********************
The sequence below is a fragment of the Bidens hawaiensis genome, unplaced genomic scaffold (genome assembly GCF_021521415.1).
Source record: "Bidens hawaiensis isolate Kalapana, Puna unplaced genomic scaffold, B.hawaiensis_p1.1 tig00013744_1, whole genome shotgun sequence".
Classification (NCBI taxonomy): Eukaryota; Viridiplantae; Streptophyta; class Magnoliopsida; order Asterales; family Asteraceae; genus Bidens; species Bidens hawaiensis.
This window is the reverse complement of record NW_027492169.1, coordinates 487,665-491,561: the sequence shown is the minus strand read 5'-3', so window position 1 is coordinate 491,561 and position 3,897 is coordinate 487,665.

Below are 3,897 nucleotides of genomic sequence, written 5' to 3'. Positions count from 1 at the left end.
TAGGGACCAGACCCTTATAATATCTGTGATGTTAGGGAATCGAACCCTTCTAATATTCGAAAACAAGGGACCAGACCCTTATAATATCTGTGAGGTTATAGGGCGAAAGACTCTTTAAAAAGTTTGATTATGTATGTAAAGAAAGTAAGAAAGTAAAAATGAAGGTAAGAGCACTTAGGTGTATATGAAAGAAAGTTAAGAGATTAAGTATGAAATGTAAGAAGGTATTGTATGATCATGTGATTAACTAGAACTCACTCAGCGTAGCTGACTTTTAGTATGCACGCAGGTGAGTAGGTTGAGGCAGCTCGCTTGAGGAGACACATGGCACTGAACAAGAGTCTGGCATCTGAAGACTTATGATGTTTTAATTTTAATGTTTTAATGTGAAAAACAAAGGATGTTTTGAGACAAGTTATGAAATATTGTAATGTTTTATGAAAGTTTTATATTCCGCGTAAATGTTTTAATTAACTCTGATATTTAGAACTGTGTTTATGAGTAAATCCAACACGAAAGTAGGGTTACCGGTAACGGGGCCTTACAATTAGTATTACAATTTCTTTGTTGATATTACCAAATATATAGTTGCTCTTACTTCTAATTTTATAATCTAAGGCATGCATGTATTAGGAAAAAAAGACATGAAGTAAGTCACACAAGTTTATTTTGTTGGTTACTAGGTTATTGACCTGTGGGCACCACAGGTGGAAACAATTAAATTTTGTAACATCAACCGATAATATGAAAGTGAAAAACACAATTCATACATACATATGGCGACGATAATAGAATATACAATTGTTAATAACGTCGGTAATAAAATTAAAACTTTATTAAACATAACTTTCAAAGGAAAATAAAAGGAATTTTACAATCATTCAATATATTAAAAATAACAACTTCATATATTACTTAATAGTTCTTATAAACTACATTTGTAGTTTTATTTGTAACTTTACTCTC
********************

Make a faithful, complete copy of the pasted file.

The sequence below is a fragment of the Bidens hawaiensis genome, unplaced genomic scaffold (genome assembly GCF_021521415.1).
Source record: "Bidens hawaiensis isolate Kalapana, Puna unplaced genomic scaffold, B.hawaiensis_p1.1 tig00013744_1, whole genome shotgun sequence".
Classification (NCBI taxonomy): Eukaryota; Viridiplantae; Streptophyta; class Magnoliopsida; order Asterales; family Asteraceae; genus Bidens; species Bidens hawaiensis.
This window is the reverse complement of record NW_027492169.1, coordinates 487,665-491,561: the sequence shown is the minus strand read 5'-3', so window position 1 is coordinate 491,561 and position 3,897 is coordinate 487,665.

Below are 3,897 nucleotides of genomic sequence, written 5' to 3'. Positions count from 1 at the left end.
TAGGGACCAGACCCTTATAATATCTGTGATGTTAGGGAATCGAACCCTTCTAATATTCGAAAACAAGGGACCAGACCCTTATAATATCTGTGAGGTTATAGGGCGAAAGACTCTTTAAAAAGTTTGATTATGTATGTAAAGAAAGTAAGAAAGTAAAAATGAAGGTAAGAGCACTTAGGTGTATATGAAAGAAAGTTAAGAGATTAAGTATGAAATGTAAGAAGGTATTGTATGATCATGTGATTAACTAGAACTCACTCAGCGTAGCTGACTTTTAGTATGCACGCAGGTGAGTAGGTTGAGGCAGCTCGCTTGAGGAGACACATGGCACTGAACAAGAGTCTGGCATCTGAAGACTTATGATGTTTTAATTTTAATGTTTTAATGTGAAAAACAAAGGATGTTTTGAGACAAGTTATGAAATATTGTAATGTTTTATGAAAGTTTTATATTCCGCGTAAATGTTTTAATTAACTCTGATATTTAGAACTGTGTTTATGAGTAAATCCAACACGAAAGTAGGGTTACCGGTAACGGGGCCTTACAATTAGTATTACAATTTCTTTGTTGATATTACCAAATATATAGTTGCTCTTACTTCTAATTTTATAATCTAAGGCATGCATGTATTAGGAAAAAAAGACATGAAGTAAGTCACACAAGTTTATTTTGTTGGTTACTAGGTTATTGACCTGTGGGCACCACAGGTGGAAACAATTAAATTTTGTAACATCAACCGATAATATGAAAGTGAAAAACACAATTCATACATACATATGGCGACGATAATAGAATATACAATTGTTAATAACGTCGGTAATAAAATTAAAACTTTATTAAACATAACTTTCAAAGGAAAATAAAAGGAATTTTACAATCATTCAATATATTAAAAATAACAACTTCATATATTACTTAATAGTTCTTATAAACTACATTTGTAGTTTTATTTGTAACTTTACTCTC